Earlier this year, the central boulevards were turned over to pedestrians. So you can now stroll all the way from the Bourse to De Brouckère without encountering any cars. It's a strange and slightly unsettling experience for those of us who have become unaccustomed to Belgium's unholy alliance with the automobile.

Some people are very angry. But it's hard to imagine that the city will change its mind any time soon. It has come too far for that.

My secret places :: downtown Brussels walk

My forgotten museums :: Plaster cast workshop

01 :: Begin at Place de Brouckère. Stroll down the car-free central boulevards as far as Bourse.

02 :: Turn right down Rue Orts. Soon you reach the end of the car-free zone. Keep on down Rue Dansaert until you come to the canal.

03 :: Turn right along the canal. Here you can walk along a wooden boardwalk built recently along the canalside (but still unfinished).

04 :: You reach the busy Place Sainctelette where street artists recently decorated the lower walls along the canal.

05 :: Cross the canal and turn right. Walk past industrial buldings until you see a small urban park on your right. Admire the street art sprayed on walls by Belgian artists including the Farm Prod collective.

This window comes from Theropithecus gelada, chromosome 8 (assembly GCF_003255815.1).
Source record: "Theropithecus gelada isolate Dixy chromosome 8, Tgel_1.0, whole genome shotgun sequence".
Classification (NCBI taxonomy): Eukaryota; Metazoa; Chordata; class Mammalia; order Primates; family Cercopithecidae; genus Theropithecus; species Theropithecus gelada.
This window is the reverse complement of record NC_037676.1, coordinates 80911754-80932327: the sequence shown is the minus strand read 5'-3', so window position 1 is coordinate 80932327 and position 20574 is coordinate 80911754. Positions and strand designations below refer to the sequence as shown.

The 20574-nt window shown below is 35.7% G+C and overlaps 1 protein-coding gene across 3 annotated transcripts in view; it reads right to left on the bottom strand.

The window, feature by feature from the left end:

06 :: Stand on the waterfront to admire the huge comic mural by Pratt.

07 :: Follow the canal until you come to a bridge. Cross the canal here. You come to the Up-Site skyscraper overlooking the canal. The city has ambitious plans to create a new urban neighbourhood here, but it still has to sort out public transport if that is to work.

08 :: Turn down the canal to reach Brussels Beach where you can end the walk sitting in a stripey deckchair with a summer cocktail (until the end of summer).

Monsieur Jean comic book mural by Dupuy and Berberian in Rue des Bogards

My secret art space :: Patinoire Royale

My secret art space :: Patinoire Royale

My secret places :: Hidden Brussels

Gallery curator Valérie Bach has transformed a 19th century skating rink – the Patinoire Royale – into a striking contemporary art gallery. The impressive industrial building – once used as a garage selling luxury cars like Bugattis and Packards – reopened earlier this year as a home for art exhibitions. It’s worth taking a look inside if you are in the neighbourhood.

Rue Veydt 15

St Gilles


Hardly anyone in Brussels knows about the plaster cast workshop in the Cinquantenaire Park. Not even Belgians who have lived here all their lives. Yet this secret museum and workshop gives visitors a unique glimpse behind the scenes of an almost forgotten craft.

But first of all you have to find the entrance, which is hidden behind a car park at the back of Autoworld. Visitors enter through a vast hall filled with plaster cast statues of Greek mythological heroes. The building seems at first to be deserted. The floor is covered with dead leaves blown in from the park.

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One of the most important film museums in the world is hidden down an alley behind Bozar